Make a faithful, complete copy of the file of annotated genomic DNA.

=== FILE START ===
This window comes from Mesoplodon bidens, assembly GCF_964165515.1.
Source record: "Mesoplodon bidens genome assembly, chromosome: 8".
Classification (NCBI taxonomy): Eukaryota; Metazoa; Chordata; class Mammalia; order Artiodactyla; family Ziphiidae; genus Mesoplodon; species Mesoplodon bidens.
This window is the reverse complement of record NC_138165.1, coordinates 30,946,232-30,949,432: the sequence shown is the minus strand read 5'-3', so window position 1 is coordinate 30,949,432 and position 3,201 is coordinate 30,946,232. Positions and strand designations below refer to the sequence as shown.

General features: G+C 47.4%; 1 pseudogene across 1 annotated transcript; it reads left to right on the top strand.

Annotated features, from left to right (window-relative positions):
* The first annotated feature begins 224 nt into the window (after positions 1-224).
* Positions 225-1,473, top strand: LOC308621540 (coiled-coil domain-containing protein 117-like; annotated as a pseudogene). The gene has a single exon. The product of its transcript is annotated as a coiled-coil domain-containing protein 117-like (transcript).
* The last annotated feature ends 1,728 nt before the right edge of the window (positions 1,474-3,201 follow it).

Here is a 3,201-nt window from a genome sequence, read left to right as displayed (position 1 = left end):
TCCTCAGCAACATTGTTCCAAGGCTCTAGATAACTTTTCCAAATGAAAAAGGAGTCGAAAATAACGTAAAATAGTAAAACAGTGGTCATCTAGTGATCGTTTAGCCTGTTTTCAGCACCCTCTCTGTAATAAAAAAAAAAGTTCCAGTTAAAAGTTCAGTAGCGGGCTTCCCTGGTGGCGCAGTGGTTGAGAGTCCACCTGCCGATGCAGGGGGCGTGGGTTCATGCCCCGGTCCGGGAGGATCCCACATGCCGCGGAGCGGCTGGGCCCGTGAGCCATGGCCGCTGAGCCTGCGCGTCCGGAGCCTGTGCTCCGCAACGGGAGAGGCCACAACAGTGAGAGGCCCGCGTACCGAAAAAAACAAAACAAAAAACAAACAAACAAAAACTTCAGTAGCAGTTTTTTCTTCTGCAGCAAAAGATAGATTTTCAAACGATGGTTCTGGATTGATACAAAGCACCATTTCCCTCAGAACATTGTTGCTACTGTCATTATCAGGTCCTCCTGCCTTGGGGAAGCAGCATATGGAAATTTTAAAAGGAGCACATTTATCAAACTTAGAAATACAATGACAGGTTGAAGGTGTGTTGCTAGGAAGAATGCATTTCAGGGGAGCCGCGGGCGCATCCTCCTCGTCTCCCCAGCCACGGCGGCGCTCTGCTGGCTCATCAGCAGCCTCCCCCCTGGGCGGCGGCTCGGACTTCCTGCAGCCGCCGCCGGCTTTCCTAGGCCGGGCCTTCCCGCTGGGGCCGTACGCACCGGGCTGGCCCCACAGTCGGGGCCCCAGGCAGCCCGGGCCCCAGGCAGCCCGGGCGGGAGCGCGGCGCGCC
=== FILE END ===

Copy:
This window comes from Mesoplodon bidens, assembly GCF_964165515.1.
Source record: "Mesoplodon bidens genome assembly, chromosome: 8".
Classification (NCBI taxonomy): Eukaryota; Metazoa; Chordata; class Mammalia; order Artiodactyla; family Ziphiidae; genus Mesoplodon; species Mesoplodon bidens.
This window is the reverse complement of record NC_138165.1, coordinates 30,946,232-30,949,432: the sequence shown is the minus strand read 5'-3', so window position 1 is coordinate 30,949,432 and position 3,201 is coordinate 30,946,232. Positions and strand designations below refer to the sequence as shown.

General features: G+C 47.4%; 1 pseudogene across 1 annotated transcript; it reads left to right on the top strand.

Annotated features, from left to right (window-relative positions):
* The first annotated feature begins 224 nt into the window (after positions 1-224).
* Positions 225-1,473, top strand: LOC308621540 (coiled-coil domain-containing protein 117-like; annotated as a pseudogene). The gene has a single exon. The product of its transcript is annotated as a coiled-coil domain-containing protein 117-like (transcript).
* The last annotated feature ends 1,728 nt before the right edge of the window (positions 1,474-3,201 follow it).

Here is a 3,201-nt window from a genome sequence, read left to right as displayed (position 1 = left end):
TCCTCAGCAACATTGTTCCAAGGCTCTAGATAACTTTTCCAAATGAAAAAGGAGTCGAAAATAACGTAAAATAGTAAAACAGTGGTCATCTAGTGATCGTTTAGCCTGTTTTCAGCACCCTCTCTGTAATAAAAAAAAAAGTTCCAGTTAAAAGTTCAGTAGCGGGCTTCCCTGGTGGCGCAGTGGTTGAGAGTCCACCTGCCGATGCAGGGGGCGTGGGTTCATGCCCCGGTCCGGGAGGATCCCACATGCCGCGGAGCGGCTGGGCCCGTGAGCCATGGCCGCTGAGCCTGCGCGTCCGGAGCCTGTGCTCCGCAACGGGAGAGGCCACAACAGTGAGAGGCCCGCGTACCGAAAAAAACAAAACAAAAAACAAACAAACAAAAACTTCAGTAGCAGTTTTTTCTTCTGCAGCAAAAGATAGATTTTCAAACGATGGTTCTGGATTGATACAAAGCACCATTTCCCTCAGAACATTGTTGCTACTGTCATTATCAGGTCCTCCTGCCTTGGGGAAGCAGCATATGGAAATTTTAAAAGGAGCACATTTATCAAACTTAGAAATACAATGACAGGTTGAAGGTGTGTTGCTAGGAAGAATGCATTTCAGGGGAGCCGCGGGCGCATCCTCCTCGTCTCCCCAGCCACGGCGGCGCTCTGCTGGCTCATCAGCAGCCTCCCCCCTGGGCGGCGGCTCGGACTTCCTGCAGCCGCCGCCGGCTTTCCTAGGCCGGGCCTTCCCGCTGGGGCCGTACGCACCGGGCTGGCCCCACAGTCGGGGCCCCAGGCAGCCCGGGCCCCAGGCAGCCCGGGCGGGAGCGCGGCGCGCC